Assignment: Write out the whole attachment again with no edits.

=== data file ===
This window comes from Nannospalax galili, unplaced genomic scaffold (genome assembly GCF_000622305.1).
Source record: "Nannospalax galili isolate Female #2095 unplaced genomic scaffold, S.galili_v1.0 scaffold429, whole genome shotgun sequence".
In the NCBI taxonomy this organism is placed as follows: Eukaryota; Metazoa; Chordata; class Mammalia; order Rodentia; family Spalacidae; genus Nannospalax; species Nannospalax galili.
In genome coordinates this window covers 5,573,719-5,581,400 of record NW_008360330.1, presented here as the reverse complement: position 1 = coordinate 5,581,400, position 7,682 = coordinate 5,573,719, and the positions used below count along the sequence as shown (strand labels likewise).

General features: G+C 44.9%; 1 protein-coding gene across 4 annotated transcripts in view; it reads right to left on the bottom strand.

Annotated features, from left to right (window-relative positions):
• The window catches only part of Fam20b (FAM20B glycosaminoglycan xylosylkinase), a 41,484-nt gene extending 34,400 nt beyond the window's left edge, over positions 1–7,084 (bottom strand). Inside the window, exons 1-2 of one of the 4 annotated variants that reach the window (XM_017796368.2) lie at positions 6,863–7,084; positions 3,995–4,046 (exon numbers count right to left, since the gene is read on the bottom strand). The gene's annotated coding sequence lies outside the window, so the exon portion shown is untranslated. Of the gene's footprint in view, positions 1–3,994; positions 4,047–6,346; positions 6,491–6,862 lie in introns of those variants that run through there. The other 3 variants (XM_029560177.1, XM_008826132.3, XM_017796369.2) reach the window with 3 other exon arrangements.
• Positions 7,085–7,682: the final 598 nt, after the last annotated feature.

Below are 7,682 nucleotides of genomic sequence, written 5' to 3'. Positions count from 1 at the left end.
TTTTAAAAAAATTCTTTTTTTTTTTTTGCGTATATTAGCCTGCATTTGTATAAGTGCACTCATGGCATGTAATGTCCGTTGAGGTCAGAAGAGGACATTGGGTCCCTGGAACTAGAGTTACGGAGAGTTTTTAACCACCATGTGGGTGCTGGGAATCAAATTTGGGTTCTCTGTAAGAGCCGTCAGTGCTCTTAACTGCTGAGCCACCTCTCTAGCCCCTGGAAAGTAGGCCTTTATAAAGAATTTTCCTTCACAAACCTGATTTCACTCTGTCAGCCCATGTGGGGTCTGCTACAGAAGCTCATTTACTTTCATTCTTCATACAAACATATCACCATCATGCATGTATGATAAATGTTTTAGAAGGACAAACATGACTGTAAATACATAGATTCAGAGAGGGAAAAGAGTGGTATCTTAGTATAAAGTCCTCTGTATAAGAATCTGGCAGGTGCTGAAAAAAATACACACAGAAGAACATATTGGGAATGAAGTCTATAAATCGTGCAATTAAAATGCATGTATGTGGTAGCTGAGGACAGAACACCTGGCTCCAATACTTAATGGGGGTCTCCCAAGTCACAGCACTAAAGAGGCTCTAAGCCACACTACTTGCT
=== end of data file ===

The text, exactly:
This window comes from Nannospalax galili, unplaced genomic scaffold (genome assembly GCF_000622305.1).
Source record: "Nannospalax galili isolate Female #2095 unplaced genomic scaffold, S.galili_v1.0 scaffold429, whole genome shotgun sequence".
In the NCBI taxonomy this organism is placed as follows: Eukaryota; Metazoa; Chordata; class Mammalia; order Rodentia; family Spalacidae; genus Nannospalax; species Nannospalax galili.
In genome coordinates this window covers 5,573,719-5,581,400 of record NW_008360330.1, presented here as the reverse complement: position 1 = coordinate 5,581,400, position 7,682 = coordinate 5,573,719, and the positions used below count along the sequence as shown (strand labels likewise).

General features: G+C 44.9%; 1 protein-coding gene across 4 annotated transcripts in view; it reads right to left on the bottom strand.

Annotated features, from left to right (window-relative positions):
• The window catches only part of Fam20b (FAM20B glycosaminoglycan xylosylkinase), a 41,484-nt gene extending 34,400 nt beyond the window's left edge, over positions 1–7,084 (bottom strand). Inside the window, exons 1-2 of one of the 4 annotated variants that reach the window (XM_017796368.2) lie at positions 6,863–7,084; positions 3,995–4,046 (exon numbers count right to left, since the gene is read on the bottom strand). The gene's annotated coding sequence lies outside the window, so the exon portion shown is untranslated. Of the gene's footprint in view, positions 1–3,994; positions 4,047–6,346; positions 6,491–6,862 lie in introns of those variants that run through there. The other 3 variants (XM_029560177.1, XM_008826132.3, XM_017796369.2) reach the window with 3 other exon arrangements.
• Positions 7,085–7,682: the final 598 nt, after the last annotated feature.

Below are 7,682 nucleotides of genomic sequence, written 5' to 3'. Positions count from 1 at the left end.
TTTTAAAAAAATTCTTTTTTTTTTTTTGCGTATATTAGCCTGCATTTGTATAAGTGCACTCATGGCATGTAATGTCCGTTGAGGTCAGAAGAGGACATTGGGTCCCTGGAACTAGAGTTACGGAGAGTTTTTAACCACCATGTGGGTGCTGGGAATCAAATTTGGGTTCTCTGTAAGAGCCGTCAGTGCTCTTAACTGCTGAGCCACCTCTCTAGCCCCTGGAAAGTAGGCCTTTATAAAGAATTTTCCTTCACAAACCTGATTTCACTCTGTCAGCCCATGTGGGGTCTGCTACAGAAGCTCATTTACTTTCATTCTTCATACAAACATATCACCATCATGCATGTATGATAAATGTTTTAGAAGGACAAACATGACTGTAAATACATAGATTCAGAGAGGGAAAAGAGTGGTATCTTAGTATAAAGTCCTCTGTATAAGAATCTGGCAGGTGCTGAAAAAAATACACACAGAAGAACATATTGGGAATGAAGTCTATAAATCGTGCAATTAAAATGCATGTATGTGGTAGCTGAGGACAGAACACCTGGCTCCAATACTTAATGGGGGTCTCCCAAGTCACAGCACTAAAGAGGCTCTAAGCCACACTACTTGCT